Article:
A supermarket giant has come under fire for selling ‘organic’ coconuts wrapped in plastic packaging.
Sainsbury’s was berated after a picture of the coconut, which comes with a cardboard stand for better presentation, plastic ring pull and straw, was posted on Twitter.
The Genuine Coconut costs £3 in store – but non-packaged coconuts retail at 80p. The image has been re-tweeted more than 50 times with the hashtag #EnvironmentalVandalism.
User Alex Morss (@morss_alex) said: “100% unnecessary #plastic packaging on a coconut.
“How do you get away with calling this ‘organic’ @sainsburys?! “Your store endorses this by selling it, and so encourages customers to make unsustainable choices. “Your sustainability plan claims you want to reduce waste. Coconuts last longest naked, in their natural packaging, as research shows.”
Organic food must be recyclable and “strive to avoid all unnecessary packaging” to meet EU standards, according to organicfood.co.uk.
Alex added: “Fruits, nuts and seeds have evolved their own natural packaging, which has done the job well for millennia.
“How is replacing a coconut’s perfectly good shell with unsustainable plastic wrapping, a single-use plastic straw & cardboard ‘striving to avoid all unnecessary packaging’?”
Alan Shenton said in response: “How long has this ridiculousness been going on?! “Totally unnecessary – particularly as coconuts come in their own rather sturdy packaging! A perfect example of #pointlessplastics.”
Rob Acton-Campbell added: “That is just mad. The whole idea of the ring pull and the cup is ridiculous. What next plastic zips on bananas?”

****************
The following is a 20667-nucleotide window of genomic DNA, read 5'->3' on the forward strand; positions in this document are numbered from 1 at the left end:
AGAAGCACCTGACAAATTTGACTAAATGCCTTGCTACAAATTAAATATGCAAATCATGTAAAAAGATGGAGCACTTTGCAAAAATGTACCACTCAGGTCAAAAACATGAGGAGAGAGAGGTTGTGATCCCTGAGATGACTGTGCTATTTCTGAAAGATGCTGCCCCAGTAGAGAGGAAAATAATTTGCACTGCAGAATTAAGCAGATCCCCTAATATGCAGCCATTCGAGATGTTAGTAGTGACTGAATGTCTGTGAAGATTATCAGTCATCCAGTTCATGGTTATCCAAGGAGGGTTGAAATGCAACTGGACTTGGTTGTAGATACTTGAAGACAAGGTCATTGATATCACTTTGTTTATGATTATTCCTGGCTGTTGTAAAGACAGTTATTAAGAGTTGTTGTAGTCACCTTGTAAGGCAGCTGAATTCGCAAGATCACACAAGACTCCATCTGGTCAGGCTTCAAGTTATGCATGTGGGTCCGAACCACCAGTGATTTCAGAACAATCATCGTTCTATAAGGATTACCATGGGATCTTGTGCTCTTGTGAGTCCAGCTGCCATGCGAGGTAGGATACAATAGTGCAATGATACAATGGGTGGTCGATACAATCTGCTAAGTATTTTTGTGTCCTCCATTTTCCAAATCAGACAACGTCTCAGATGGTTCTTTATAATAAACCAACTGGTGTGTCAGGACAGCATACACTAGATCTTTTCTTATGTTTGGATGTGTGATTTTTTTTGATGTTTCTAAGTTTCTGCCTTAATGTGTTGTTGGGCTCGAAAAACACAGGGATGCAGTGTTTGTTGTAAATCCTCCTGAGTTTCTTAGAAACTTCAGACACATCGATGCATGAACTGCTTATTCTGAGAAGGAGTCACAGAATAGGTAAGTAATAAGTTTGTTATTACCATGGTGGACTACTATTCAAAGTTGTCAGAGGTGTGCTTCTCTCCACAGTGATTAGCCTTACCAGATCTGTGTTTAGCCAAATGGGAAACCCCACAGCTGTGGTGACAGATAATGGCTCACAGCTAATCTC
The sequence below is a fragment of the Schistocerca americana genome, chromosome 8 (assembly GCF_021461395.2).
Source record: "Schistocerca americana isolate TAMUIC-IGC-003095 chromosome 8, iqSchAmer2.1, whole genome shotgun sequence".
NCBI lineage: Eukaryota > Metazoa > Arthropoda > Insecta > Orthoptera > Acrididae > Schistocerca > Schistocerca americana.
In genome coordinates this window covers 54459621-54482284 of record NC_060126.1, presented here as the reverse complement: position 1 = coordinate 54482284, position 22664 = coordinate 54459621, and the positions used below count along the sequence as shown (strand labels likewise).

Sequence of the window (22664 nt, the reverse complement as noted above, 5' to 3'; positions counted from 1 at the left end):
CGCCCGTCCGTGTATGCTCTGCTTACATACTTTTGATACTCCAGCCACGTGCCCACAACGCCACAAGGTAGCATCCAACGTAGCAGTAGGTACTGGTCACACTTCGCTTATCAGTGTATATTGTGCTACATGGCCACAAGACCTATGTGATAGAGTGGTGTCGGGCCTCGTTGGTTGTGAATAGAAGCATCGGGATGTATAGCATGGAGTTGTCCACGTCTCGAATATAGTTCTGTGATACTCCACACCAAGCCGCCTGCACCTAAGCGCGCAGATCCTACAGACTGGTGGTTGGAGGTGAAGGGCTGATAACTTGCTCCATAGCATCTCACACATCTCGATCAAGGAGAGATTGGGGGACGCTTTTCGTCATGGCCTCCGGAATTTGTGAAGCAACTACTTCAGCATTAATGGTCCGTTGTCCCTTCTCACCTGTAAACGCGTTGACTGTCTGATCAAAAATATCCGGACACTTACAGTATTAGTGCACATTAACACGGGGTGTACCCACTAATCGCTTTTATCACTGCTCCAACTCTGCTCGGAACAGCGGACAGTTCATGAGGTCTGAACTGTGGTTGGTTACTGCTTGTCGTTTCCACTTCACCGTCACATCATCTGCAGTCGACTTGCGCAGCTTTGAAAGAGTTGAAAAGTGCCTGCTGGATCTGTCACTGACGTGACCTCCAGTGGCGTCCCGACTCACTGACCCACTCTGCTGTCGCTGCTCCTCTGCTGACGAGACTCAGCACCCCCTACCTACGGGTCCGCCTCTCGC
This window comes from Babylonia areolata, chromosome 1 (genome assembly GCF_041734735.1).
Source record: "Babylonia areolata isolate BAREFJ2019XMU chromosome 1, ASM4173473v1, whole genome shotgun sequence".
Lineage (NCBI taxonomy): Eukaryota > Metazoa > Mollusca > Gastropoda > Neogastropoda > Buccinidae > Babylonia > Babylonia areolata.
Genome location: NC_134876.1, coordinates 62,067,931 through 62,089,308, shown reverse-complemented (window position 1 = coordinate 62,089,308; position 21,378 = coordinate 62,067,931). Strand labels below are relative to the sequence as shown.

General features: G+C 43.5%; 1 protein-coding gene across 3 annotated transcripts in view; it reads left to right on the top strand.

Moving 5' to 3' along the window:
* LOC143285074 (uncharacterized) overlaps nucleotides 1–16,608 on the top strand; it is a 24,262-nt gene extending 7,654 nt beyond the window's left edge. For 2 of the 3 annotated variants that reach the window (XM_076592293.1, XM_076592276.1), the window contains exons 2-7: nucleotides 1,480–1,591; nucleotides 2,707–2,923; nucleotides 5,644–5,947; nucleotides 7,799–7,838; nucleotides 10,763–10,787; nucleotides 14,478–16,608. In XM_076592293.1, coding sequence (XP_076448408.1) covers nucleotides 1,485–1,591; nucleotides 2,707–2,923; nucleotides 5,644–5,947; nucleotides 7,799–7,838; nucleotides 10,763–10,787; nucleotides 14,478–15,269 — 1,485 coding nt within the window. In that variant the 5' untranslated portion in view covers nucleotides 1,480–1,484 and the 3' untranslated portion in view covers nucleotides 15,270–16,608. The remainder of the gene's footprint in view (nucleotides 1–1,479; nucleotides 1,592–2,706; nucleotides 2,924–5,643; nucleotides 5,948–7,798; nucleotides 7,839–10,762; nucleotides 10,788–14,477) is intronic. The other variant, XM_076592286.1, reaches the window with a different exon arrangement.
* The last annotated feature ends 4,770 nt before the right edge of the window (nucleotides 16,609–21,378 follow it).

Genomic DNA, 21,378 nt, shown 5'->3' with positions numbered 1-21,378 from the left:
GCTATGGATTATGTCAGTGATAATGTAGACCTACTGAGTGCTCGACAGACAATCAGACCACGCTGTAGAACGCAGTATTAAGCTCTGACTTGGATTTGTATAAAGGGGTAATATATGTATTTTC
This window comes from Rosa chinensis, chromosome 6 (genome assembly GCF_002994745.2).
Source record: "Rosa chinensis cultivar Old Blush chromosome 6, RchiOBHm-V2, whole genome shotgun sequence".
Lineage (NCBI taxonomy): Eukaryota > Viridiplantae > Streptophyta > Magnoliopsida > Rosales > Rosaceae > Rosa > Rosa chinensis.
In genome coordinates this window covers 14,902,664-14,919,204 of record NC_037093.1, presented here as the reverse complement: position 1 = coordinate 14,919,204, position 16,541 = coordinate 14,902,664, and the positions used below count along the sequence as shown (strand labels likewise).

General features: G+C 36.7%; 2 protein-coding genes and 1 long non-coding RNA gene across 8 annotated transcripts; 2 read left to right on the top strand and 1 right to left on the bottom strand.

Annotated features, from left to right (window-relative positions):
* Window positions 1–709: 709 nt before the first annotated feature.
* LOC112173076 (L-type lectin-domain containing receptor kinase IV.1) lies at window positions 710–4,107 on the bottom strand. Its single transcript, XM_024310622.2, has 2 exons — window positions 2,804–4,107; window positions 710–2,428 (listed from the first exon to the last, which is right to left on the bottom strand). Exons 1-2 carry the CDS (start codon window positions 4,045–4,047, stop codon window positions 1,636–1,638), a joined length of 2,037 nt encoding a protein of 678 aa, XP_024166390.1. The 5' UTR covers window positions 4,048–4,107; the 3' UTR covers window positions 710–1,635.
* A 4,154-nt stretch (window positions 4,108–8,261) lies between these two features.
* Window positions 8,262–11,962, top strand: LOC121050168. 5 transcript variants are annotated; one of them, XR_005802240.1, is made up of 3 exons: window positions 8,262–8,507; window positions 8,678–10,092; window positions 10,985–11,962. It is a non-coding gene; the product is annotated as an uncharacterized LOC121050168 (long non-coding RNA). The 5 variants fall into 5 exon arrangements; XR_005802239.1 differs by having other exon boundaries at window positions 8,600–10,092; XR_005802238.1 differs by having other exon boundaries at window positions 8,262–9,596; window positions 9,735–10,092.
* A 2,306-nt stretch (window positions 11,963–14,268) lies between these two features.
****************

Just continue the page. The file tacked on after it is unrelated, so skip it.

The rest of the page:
The coconuts are supplied by Genuine Coconut, which writes on its website: “We don’t manufacture a product, we bring nature to the consumer, and we do so efficiently and sustainably.”
The coconut is said to originate from the heart of Thailand, “where coconuts grow naturally and organically in a select area bathed by two of the biggest rivers” in the country.
A Sainsbury’s spokesperson said: “As Genuine Coconut has made clear, this product is organic and recyclable.”
Dr Laura Foster, head of pollution at Marine Conservation Society, said: “We want to see a reduction of plastic packaging and its global pollution problem. In the case of coconuts, they already come fabulously wrapped by nature and people can easily avoid using single use plastic while still enjoying the fruit. We campaign that all retailers look at the products they sell and how they can help consumers make better and more informed choices to reduce the growing issue of plastic pollution.”
“We are finding shocking amounts of plastic on our beaches and in our seas, which is why we are calling on Governments to stop this plastic tide. While consumers can take a stance and not buy products wrapped in plastic, we urgently need the government to introduce a levy to minimise its use.”